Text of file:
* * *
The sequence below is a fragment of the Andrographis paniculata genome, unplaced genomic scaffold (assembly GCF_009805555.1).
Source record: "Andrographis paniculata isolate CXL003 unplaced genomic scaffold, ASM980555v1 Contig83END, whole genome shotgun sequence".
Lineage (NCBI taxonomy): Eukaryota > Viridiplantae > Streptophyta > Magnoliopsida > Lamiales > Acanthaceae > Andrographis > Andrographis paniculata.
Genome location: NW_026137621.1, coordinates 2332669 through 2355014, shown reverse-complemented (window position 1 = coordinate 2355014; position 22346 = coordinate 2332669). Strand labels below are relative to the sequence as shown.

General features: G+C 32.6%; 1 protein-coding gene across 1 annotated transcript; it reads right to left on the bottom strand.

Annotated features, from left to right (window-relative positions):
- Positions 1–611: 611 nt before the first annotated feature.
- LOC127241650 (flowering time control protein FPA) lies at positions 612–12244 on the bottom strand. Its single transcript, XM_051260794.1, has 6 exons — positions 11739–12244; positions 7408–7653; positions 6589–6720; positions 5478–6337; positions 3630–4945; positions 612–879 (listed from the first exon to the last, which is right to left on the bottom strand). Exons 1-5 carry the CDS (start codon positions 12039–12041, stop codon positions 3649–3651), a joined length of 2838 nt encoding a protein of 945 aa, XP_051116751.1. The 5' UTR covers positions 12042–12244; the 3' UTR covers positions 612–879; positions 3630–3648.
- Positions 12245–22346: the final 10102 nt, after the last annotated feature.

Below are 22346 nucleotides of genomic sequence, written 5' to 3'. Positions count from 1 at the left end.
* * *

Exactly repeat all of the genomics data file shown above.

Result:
The sequence below is a fragment of the Andrographis paniculata genome, unplaced genomic scaffold (assembly GCF_009805555.1).
Source record: "Andrographis paniculata isolate CXL003 unplaced genomic scaffold, ASM980555v1 Contig83END, whole genome shotgun sequence".
Lineage (NCBI taxonomy): Eukaryota > Viridiplantae > Streptophyta > Magnoliopsida > Lamiales > Acanthaceae > Andrographis > Andrographis paniculata.
Genome location: NW_026137621.1, coordinates 2332669 through 2355014, shown reverse-complemented (window position 1 = coordinate 2355014; position 22346 = coordinate 2332669). Strand labels below are relative to the sequence as shown.

General features: G+C 32.6%; 1 protein-coding gene across 1 annotated transcript; it reads right to left on the bottom strand.

Annotated features, from left to right (window-relative positions):
- Positions 1–611: 611 nt before the first annotated feature.
- LOC127241650 (flowering time control protein FPA) lies at positions 612–12244 on the bottom strand. Its single transcript, XM_051260794.1, has 6 exons — positions 11739–12244; positions 7408–7653; positions 6589–6720; positions 5478–6337; positions 3630–4945; positions 612–879 (listed from the first exon to the last, which is right to left on the bottom strand). Exons 1-5 carry the CDS (start codon positions 12039–12041, stop codon positions 3649–3651), a joined length of 2838 nt encoding a protein of 945 aa, XP_051116751.1. The 5' UTR covers positions 12042–12244; the 3' UTR covers positions 612–879; positions 3630–3648.
- Positions 12245–22346: the final 10102 nt, after the last annotated feature.

Below are 22346 nucleotides of genomic sequence, written 5' to 3'. Positions count from 1 at the left end.